Food Triggers and Vascular Dilation

Here you can share your experiences with substances that are ingested, inhaled, or otherwise consumed for the purpose of relieving RLS/WED, other than prescription medications. For example, herbal remedies, nutritional supplements, diet, kratom, and marijuana (for now) should be discussed here. Tell others of successes, failures, side effects, and any known research on these substances. [Posts on these subjects created prior to 2009 are in the Physical Treatments forum.]

Important: Posts and information in this section are based on personal experiences and recommendations; they should not be considered a substitute for the advice of a healthcare provider.
pamhb
Posts: 94
Joined: Tue May 01, 2007 1:11 am
Location: Canada

Re: Food Triggers and Vascular Dilation

Postby pamhb » Fri Oct 06, 2017 5:47 pm

Reporting in on my personal lab rat experiments:

1. It is becoming increasingly apparent to me that food triggers play a far larger role in my RLS than I had previously imagined. On the days that I restrict my food intake to foods which I am reasonably confident are "safe", I sleep better, I sleep longer, I am up fewer times, and I have minimal RLS breakthrough symptoms. While foods high in nitrates and nitrates might have the effect of better circulation and increased oxygen to peripheral tissues, they are not by themselves enough to compensate for the effects of eating a food trigger.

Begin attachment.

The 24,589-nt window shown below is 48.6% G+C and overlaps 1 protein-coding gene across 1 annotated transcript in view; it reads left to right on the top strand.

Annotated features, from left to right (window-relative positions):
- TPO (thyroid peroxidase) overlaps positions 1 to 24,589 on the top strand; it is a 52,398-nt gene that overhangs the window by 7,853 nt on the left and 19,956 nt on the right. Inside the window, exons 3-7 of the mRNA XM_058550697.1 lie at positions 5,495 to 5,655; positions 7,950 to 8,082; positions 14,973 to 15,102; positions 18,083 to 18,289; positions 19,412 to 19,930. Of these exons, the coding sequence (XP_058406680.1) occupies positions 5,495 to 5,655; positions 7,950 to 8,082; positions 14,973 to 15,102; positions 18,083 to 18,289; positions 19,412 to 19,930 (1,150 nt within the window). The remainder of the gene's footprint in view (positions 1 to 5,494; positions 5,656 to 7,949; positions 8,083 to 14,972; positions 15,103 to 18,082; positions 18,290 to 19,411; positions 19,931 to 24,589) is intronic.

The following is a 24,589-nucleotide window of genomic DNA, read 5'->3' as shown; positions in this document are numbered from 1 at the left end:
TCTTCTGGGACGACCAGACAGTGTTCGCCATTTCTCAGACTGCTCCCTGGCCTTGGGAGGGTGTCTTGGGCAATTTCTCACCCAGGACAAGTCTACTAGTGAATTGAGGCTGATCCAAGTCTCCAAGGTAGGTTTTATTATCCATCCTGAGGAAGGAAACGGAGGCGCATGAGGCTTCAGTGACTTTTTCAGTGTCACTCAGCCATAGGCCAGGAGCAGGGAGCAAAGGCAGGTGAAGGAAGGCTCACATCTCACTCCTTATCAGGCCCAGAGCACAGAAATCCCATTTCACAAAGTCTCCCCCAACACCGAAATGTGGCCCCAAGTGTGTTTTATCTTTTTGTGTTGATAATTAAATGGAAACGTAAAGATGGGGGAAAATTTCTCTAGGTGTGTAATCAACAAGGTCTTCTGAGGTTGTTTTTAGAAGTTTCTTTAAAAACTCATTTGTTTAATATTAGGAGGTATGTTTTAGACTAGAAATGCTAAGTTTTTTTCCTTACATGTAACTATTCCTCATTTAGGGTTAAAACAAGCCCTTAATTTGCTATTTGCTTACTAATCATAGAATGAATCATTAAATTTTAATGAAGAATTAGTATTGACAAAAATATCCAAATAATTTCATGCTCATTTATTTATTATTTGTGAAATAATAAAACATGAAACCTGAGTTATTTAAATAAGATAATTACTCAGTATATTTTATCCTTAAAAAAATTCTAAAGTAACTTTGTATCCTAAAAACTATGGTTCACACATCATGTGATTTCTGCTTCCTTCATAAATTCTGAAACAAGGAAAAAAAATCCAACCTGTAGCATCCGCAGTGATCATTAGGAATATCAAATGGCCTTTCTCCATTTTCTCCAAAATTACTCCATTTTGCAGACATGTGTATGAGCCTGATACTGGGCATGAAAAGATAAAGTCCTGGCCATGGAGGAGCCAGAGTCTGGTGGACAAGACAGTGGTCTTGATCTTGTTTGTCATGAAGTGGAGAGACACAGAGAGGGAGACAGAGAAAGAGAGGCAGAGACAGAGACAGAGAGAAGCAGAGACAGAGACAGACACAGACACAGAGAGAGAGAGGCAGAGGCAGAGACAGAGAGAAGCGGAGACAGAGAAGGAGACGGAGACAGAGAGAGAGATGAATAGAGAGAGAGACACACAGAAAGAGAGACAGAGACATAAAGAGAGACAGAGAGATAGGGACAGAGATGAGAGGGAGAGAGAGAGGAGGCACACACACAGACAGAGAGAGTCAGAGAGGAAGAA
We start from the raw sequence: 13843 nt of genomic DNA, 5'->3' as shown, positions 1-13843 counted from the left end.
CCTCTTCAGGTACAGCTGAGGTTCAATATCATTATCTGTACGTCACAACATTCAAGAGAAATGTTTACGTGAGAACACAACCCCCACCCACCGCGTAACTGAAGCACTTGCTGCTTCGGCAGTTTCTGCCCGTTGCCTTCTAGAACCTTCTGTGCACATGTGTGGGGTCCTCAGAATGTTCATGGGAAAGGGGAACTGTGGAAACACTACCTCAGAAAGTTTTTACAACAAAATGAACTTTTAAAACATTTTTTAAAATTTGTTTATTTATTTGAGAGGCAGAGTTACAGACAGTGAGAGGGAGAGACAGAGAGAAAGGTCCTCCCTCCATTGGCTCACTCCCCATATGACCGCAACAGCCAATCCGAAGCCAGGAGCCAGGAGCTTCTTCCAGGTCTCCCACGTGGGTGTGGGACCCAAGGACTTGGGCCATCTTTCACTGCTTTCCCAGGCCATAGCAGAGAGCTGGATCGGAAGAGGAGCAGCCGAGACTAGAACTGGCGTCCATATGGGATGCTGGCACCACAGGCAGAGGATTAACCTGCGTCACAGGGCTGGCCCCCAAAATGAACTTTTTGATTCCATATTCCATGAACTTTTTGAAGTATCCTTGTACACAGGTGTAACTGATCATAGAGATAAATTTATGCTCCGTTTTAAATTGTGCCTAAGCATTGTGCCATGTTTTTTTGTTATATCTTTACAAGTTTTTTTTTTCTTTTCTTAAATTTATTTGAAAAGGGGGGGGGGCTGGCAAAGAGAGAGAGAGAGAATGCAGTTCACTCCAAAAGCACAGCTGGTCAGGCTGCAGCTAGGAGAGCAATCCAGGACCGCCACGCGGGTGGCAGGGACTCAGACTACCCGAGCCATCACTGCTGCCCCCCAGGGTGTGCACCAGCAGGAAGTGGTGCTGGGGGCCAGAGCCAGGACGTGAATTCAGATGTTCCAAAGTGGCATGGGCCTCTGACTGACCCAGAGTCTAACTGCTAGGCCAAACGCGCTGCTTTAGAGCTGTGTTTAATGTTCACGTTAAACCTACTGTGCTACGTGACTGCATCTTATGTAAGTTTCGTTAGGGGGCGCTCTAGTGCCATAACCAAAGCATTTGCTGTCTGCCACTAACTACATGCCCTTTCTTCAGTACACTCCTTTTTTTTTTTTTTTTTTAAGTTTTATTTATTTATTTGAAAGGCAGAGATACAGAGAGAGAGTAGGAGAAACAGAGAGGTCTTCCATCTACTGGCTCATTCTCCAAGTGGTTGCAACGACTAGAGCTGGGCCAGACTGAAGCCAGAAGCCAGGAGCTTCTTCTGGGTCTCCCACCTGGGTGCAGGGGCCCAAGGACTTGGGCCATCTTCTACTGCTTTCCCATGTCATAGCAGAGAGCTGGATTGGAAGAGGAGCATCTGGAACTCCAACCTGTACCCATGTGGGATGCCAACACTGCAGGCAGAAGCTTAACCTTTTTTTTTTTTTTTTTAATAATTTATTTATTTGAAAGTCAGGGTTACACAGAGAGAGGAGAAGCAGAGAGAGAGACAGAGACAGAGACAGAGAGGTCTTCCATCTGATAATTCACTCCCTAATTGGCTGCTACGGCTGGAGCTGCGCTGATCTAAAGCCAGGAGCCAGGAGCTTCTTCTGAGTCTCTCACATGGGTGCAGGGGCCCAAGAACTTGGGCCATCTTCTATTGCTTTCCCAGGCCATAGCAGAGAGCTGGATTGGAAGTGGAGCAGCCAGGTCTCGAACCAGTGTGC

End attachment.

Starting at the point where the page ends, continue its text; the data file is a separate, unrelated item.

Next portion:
2. I found this comprehensive spreadsheet of potential migraine food triggers, which I've been using as a base for potential trigger foods: http://www.headaches.org/wp-content/upl ... dation.pdf

3. My food triggers are beginning to sort themselves into the following categories: dairy (including milk), food additives, fermented foods, chocolate, citrus fruits. Processed sugar, while not acting as a trigger, will give me a sufficient buzz if I eat it after about 4:00 pm then I have trouble falling and staying asleep. Honey is a definite trigger, so I am currently regarding all foods high in fructose (mainly in the fruit category) as being suspicious until I test them further. Caffeine is a tricky one for me. I find that an espresso first thing in the morning will actually calm any residual RLS I might have; I never have it in the afternoon or evening, which I believe is the more difficult time for food sensitivities.

4. While my food triggers don't perfectly align with the headache diet, it comes far closer than any of the other diets I have looked at.

5. I believe there is a temptation for those of us who are susceptible to food triggers to find a handful of safe foods and then stick with them, rather than subjecting ourselves to the testing process. I was reminded by a recent online article that an overly restrictive diet can lead to other health problems (a young boy was put on a very restrictive diet by his mother to improve his eczema, and started going blind because of lack of basic nutrients). We should always keep our doctors in the loop as to what we are doing, and seek appropriate advice about supplements when we have to eliminate entire categories of food.

Cheers!

pamhb
Posts: 94
Joined: Tue May 01, 2007 1:11 am
Location: Canada

Re: Food Triggers and Vascular Dilation

Postby pamhb » Fri Oct 06, 2017 9:04 pm

I found a list of vascular headache treatments, which again shows a startling alignment with my own experience with RLS which is worsened by certain vasoconstrictors and improved by certain vasodilators: https://selfhacked.com/blog/natural-tre ... r_or_sauna.

badnights
Moderator
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Joined: Tue Mar 10, 2009 4:20 pm
Location: Northwest Territories, Canada